Reading level: At one point Google offered a search filter for reading level, so we know it’s something the company measures, though its effect on the rankings – if any – is unknown.

Meta-descriptions: There was a time when keywords in meta-descriptions were seen as a direct ranking factor, but in 2009 Google said otherwise. The current state of play is unknown.

The rel=”canonical” tag: If your site has (necessary) duplicate content, this tag points Google to the preferred version, protecting you against potential penalties. It’s worth doing, but according to Google it doesn’t directly improve rankings.

Listed address: While adding a phone number and other contact details might help you rank higher, it’s doubtful whether listing a physical address pushes you up the rankings.

Code-to-content ratio: In 2011 a rumour started: Google likes less code and more content. But any ranking gains are probably incidental – less code means less potential mistakes, for example.

Meta-source tag: This tag was created in 2010 to better attribute sources on Google News. But if you are the source of a piece of information, this tag is overridden by rel=”canonical”.

Meta-geo tag: This tag is used to define the location of your website. While Google does look at it, this information can be gleaned from your IP address and ccTLDs.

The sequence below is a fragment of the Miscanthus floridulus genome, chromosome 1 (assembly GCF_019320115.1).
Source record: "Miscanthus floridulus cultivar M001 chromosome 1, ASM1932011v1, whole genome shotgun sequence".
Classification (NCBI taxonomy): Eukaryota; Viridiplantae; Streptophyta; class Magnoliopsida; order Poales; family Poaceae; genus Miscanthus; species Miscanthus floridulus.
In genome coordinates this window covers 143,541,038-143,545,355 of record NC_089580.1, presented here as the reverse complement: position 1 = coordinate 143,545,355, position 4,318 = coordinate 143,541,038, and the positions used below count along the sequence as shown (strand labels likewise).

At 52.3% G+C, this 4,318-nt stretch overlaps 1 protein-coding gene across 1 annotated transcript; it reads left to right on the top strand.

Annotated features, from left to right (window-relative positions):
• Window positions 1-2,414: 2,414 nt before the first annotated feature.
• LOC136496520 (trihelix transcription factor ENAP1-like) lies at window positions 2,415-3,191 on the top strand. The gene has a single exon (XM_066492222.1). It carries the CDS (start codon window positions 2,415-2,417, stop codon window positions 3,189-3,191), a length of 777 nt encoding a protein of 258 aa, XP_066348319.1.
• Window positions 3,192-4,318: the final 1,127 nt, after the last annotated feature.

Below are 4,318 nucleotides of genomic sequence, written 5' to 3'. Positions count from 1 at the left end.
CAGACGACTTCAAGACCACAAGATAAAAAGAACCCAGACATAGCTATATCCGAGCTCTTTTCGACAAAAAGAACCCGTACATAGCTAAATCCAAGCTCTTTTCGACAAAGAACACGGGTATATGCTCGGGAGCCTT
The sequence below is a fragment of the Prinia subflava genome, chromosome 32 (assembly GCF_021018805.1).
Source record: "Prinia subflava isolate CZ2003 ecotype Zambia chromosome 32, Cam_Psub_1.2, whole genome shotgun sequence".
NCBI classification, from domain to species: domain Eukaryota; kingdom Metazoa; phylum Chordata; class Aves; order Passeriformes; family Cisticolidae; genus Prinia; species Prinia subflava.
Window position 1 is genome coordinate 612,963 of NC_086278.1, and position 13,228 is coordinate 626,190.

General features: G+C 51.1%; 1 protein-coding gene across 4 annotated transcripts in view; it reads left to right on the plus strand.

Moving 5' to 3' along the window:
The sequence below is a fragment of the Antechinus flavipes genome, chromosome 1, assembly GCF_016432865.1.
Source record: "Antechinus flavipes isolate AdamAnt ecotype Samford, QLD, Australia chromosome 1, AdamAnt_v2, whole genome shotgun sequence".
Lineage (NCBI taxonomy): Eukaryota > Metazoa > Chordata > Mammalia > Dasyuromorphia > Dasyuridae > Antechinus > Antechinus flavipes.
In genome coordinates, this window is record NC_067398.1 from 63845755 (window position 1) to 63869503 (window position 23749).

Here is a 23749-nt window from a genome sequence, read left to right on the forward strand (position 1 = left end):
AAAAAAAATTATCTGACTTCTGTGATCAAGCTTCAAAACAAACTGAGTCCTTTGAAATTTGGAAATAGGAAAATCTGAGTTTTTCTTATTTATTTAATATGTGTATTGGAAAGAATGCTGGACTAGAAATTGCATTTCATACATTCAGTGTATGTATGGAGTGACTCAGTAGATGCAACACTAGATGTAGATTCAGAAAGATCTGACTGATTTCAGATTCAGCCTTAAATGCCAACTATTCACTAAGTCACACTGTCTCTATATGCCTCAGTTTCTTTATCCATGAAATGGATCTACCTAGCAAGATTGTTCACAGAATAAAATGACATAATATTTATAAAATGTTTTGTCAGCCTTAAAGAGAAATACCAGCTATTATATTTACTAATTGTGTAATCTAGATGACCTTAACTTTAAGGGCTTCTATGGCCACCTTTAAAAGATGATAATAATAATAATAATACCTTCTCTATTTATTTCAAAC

Comment quality: Does Google look at comments when ranking sites? While it has the capability, it’s unlikely, as this would make it easy for people to game the system.


Meta-keywords: A specific type of meta tag found in the HTML code of a web page, Google has never rewarded meta keywords (unlike other search engines.)

Using Google Analytics/Search Console/AdSense: While they are valuable tools that can help you rank higher if they are used well, simply being a user of Google products like Analytics, Search Console and AdSense won’t help you rank higher in and of itself.

XML sitemaps: Many believe a sitemap is a must if you are to ensure all web pages are indexed by Google, but that’s not the case.
Rel=”author” and rel=”publisher” tags: In 2011 Google began an experiment in which it encouraged content writers and publishers to use tags to build their reputation. But the experiment remained just that, ending in 2014.

URL starts with “www”: There are regular whispers that URLs that begin with ‘www’ rank better, but these are entirely unfounded.

Dedicated IP address: The simple act of owning a dedicated IP address does not provide any form of ranking advantage.

HTML/CSS/JavaScript comment keywords: Hiding keywords as comments in code might feel like a clever SEO hack, but this has been debunked time and time again.

More on-page content: More content = more meat for Google to bite into, right? Wrong. Google wants quality, not quantity – if your Contact page has 10,000 words, Google will know that something is up.

Positive comments: As Google’s Senior VP Amit Singhal states, “if we demoted web pages that have negative comments against them, you might not be able to find information about many elected officials.”

Positive star ratings: While ratings play a huge part in ranking results on YouTube, eBay, Amazon and Google Maps, they don’t play a role in Google Search.